Facebook is in talks with the U.S. Federal Trade Commission to reach a settlement over changes to its privacy policies enacted two years ago, according to media reports.
The social networking site is settling users' privacy claims that it alllegedly violated when it changed default privacy settings to disclose more information than was previously made public, Bloomberg News reported, citing people familiar with the negotiations. The deal would also compel an annual, independent review of Facebook’s privacy practices.
The proposed 20-year settlement would require Facebook to obtain users' consent before making material retroactive changes to its privacy policies, the Wall Street Journal reported. It means Facebook, based in Palo Alto, Calif., must get consent to share data on terms that differ from how those user originally accepted.
''The real test of the FTC's Facebook deal will be whether a user actually has control over their own information, or will this be a tiny digital bump on the road that does nothing to derail Mark Zuckerberg's voracious appetite to swallow up our data, Jeff Chester, executive director of the Center for Digital Democracy, told The New York Times.
A group of privacy advocacy organizations brought the FTC complaints against Facebook after the social networking site introduced the new privacy settings in 2009.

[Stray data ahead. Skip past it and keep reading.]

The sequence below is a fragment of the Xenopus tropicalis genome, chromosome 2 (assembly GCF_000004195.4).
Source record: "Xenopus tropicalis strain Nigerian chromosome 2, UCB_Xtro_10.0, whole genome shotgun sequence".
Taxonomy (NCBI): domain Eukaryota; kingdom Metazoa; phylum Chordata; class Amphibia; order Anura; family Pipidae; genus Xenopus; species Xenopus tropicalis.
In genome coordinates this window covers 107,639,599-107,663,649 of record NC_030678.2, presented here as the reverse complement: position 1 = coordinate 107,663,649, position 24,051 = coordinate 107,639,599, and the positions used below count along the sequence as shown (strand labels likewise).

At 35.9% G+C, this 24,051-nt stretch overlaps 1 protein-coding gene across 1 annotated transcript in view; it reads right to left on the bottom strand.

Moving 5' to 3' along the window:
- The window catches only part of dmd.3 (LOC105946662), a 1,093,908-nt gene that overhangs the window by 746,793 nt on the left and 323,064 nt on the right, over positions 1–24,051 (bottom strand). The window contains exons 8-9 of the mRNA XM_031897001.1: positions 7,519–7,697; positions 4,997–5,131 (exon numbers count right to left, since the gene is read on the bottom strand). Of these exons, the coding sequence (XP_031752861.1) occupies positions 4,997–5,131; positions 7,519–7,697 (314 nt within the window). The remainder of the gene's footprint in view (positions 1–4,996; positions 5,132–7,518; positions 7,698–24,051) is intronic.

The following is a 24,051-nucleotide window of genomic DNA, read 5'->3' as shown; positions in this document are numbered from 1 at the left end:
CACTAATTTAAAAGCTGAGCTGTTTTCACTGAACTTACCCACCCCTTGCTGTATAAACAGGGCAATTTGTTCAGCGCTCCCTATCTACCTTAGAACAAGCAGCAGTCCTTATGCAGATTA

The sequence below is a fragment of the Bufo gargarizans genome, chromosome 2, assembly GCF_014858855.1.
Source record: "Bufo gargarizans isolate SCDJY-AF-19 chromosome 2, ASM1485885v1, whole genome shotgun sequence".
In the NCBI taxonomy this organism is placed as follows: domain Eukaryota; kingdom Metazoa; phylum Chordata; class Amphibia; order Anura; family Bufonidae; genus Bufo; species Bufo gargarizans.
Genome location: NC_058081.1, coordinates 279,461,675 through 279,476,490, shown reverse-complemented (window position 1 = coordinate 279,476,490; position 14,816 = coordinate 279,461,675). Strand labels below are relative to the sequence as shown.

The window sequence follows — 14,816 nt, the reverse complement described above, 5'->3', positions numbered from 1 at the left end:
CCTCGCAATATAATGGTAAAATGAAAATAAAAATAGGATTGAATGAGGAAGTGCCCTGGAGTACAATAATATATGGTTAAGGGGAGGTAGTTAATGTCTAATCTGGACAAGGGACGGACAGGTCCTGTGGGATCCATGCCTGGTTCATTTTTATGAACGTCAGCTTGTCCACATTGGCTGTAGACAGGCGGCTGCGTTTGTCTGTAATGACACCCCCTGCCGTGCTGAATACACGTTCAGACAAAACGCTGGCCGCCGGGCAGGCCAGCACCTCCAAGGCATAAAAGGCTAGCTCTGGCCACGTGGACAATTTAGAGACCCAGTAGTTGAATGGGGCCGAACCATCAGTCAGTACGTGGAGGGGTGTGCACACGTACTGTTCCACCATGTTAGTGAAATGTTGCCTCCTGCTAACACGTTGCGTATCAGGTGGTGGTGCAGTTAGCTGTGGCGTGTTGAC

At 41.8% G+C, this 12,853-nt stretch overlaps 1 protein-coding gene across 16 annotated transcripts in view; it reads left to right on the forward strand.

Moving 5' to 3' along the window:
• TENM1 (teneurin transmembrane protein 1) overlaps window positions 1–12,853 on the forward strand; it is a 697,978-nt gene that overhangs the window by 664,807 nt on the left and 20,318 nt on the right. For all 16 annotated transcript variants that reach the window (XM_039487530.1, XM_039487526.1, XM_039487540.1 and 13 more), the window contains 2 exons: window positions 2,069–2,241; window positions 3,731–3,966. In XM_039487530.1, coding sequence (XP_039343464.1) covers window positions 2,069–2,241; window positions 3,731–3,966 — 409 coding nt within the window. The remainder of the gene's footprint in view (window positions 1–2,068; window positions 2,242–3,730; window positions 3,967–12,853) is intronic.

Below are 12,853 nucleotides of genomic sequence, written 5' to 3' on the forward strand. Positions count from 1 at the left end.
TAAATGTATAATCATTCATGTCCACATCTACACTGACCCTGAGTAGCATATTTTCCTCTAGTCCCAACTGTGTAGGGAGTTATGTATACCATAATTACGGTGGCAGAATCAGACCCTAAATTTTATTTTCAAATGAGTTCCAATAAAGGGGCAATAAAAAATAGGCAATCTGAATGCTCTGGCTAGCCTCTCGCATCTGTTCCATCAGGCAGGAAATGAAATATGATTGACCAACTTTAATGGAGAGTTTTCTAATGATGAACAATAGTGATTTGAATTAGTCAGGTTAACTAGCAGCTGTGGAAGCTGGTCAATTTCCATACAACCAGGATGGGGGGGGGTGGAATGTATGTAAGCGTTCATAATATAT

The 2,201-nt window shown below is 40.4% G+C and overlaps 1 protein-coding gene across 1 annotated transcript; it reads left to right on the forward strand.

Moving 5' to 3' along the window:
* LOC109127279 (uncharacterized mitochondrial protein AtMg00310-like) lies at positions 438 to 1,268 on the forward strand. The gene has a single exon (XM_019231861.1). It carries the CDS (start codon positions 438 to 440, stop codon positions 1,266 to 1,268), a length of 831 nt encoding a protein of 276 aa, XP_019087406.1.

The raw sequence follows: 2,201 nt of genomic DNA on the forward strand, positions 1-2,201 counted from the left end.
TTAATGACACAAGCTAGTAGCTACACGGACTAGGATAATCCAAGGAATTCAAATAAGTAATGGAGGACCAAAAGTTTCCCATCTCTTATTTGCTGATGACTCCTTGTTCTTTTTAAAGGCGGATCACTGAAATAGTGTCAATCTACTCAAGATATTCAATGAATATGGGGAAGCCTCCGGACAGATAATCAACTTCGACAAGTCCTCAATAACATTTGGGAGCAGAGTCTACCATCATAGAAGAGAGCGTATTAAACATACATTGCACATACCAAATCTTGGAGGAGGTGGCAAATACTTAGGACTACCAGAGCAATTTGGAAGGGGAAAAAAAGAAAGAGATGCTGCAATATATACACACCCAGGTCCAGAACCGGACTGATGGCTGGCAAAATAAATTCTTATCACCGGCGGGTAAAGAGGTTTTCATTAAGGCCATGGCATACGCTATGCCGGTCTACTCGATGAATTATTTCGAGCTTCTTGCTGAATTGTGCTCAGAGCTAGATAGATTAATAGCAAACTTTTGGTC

Facebook founder Zuckerberg told a live audience in January the world has changed, that it's become more public and less private and that the controversial new default and permanent settings reflect how the site would work if he were to create it today.
The new privacy settings made certain personal information, such as gender and hometown, viewable to everyone. Earlier, users could keep others from viewing the information.
The FTC’s action is long overdue, Marc Rotenberg, the executive director of Electronic Privacy Information Center, told Bloomberg. It’s becoming increasingly obvious that the commission has to announce its final decision in this matter. The changes in Facebook privacy settings have continued to be the most frustrating online experience for Internet users.
Facebook, the world's No. 1 social networking site, has often been criticized for its privacy policies. The settlement would follow a similar agreement between the FTC and search giant Google in March. In 2010, the FTC settled charges that Twitter had failed to safeguard its users' personal information.